init([]) ->
    Children = [{child, {child, start_link, []},
                 permanent, 5000, worker, [cowboy_clock]}],
    {ok, {{one_for_one, 10, 10}, Children}}.

application behaviour

An application in OTP can be thought of as one thing that you can start or stop as a whole. A common pattern is to call your supervisor’s start_link function, which usually starts Erlang processes.

For example:

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-module(example_app).
-behaviour(application).

-export([start/2, stop/1]).

start(_StartType, _StartArgs) ->
    example_sup:start_link().

stop(_State) ->
    ok.

More information

You can find more information about Erlang’s OTP functionality here: http://www.erlang.org/doc/design_principles/users_guide.html. Note that I’m still really new to Erlang myself, so I might have a few details wrong here or there. If you find any issues, feel free to reach out to me on Twitter: @danieljaouen.

Thanks for reading!

Intro to Ansible

Ansible is a radically simple configuration management tool comparable to Puppet or Chef. Today, I would like to share with you how I structure my Ansible roles and playbooks so as to facilitate both sane defaults and maximum configurability.

Role Directory Structure

At the root level, I have a roles directory that contains each of my roles. I tend to structure my roles like so:

.
└── apache
    ├── defaults
    │   └── main.yml
    ├── handlers
    │   └── main.yml
    ├── tasks
    │   ├── common.yml
    │   └── main.yml
    └── templates
        └── etc
            └── apache2
                └── apache2.conf.j2

What’s nice about this structure is that it contains defaults (instead of vars) that can be overridden at the group level (which I will discuss later). The use of defaults allows things to just work out of the box.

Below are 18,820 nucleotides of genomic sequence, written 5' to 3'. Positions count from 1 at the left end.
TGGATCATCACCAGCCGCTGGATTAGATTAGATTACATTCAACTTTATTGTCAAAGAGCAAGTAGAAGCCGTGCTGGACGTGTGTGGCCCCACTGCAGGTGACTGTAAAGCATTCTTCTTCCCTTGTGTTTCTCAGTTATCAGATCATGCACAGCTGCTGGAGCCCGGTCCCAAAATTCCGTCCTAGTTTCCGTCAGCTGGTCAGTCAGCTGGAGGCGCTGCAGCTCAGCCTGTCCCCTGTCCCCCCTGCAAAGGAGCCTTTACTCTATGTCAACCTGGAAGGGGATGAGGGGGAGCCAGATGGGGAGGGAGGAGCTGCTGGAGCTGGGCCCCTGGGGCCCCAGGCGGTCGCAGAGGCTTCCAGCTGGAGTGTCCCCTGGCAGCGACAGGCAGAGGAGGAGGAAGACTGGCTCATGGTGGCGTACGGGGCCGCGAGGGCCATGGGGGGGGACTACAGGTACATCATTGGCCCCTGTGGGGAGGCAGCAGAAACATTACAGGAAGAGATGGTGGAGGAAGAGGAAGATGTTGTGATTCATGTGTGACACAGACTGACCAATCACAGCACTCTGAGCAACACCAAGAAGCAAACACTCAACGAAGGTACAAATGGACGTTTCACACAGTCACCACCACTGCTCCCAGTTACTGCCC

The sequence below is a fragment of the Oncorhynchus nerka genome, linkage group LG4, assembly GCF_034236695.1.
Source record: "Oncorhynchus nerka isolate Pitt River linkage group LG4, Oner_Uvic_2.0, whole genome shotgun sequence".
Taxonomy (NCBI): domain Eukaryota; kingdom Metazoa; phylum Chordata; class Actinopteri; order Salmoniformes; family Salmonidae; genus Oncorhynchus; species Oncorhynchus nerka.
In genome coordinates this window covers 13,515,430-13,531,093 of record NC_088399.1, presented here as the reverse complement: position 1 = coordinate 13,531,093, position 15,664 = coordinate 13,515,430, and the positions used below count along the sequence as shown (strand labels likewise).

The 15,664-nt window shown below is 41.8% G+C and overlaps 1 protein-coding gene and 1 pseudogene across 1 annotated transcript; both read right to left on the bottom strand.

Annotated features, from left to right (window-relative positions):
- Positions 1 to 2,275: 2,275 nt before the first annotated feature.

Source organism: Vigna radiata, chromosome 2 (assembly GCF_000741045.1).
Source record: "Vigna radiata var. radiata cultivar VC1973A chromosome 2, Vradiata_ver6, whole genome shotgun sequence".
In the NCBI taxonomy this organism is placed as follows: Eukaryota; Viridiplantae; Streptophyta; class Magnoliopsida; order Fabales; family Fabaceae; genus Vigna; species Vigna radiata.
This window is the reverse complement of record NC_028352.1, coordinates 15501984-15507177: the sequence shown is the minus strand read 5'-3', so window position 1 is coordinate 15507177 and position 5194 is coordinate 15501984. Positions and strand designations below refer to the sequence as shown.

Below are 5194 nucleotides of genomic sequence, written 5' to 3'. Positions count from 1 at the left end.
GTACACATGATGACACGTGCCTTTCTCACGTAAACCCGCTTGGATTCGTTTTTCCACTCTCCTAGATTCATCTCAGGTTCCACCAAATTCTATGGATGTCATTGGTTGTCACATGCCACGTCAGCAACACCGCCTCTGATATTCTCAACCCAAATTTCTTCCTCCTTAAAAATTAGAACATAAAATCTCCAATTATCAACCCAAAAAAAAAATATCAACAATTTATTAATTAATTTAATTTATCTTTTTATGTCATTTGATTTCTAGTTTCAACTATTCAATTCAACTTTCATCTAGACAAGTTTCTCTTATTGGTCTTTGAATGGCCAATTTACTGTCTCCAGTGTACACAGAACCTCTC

Role Variable/Default Structure

Each role has namespaced variables. The main.yml file under the defaults directory looks something like this:

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base_osx:
  common:
    taps:
      - homebrew/dupes
      - homebrew/science
      - homebrew/versions
      - phinze/cask

    packages:
      - ansible
      - aspell
      - bitlbee
      - brew-cask

The top-level dict key (i.e., base_osx) is the name of the role, while immediately below that (i.e., common) is the task filename. This helps to avoid variable naming conflicts.

Role Task Structure

The role task structure looks something like this:

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# file: roles/base_osx/tasks/common.yml

---
- name: base_osx | common | brew update
  homebrew_class: update_homebrew=yes

- name: base_osx | common | brew tap base_osx_common.taps
  homebrew_tap: name=$item state=present
  with_items: base_osx.common.taps

Notice how my with_items tasks refer to namespaced variables.

Role Group Variables

One thing I do to keep things nice and decoupled is to create a separate playbook and inventory group for each role. For example:

.
├── site.yml
├── apache.yml
└── group_vars
    ├── all.yml
    └── apache.yml

And the inventory file:

[servers]
192.168.1.1

[apache:children]
servers

Thanks!

Much love to Michael DeHaan (@laserllama) for creating Ansible!

Feel free to reach out to me on Twitter (@danieljaouen) with any comments or criticism. Thanks!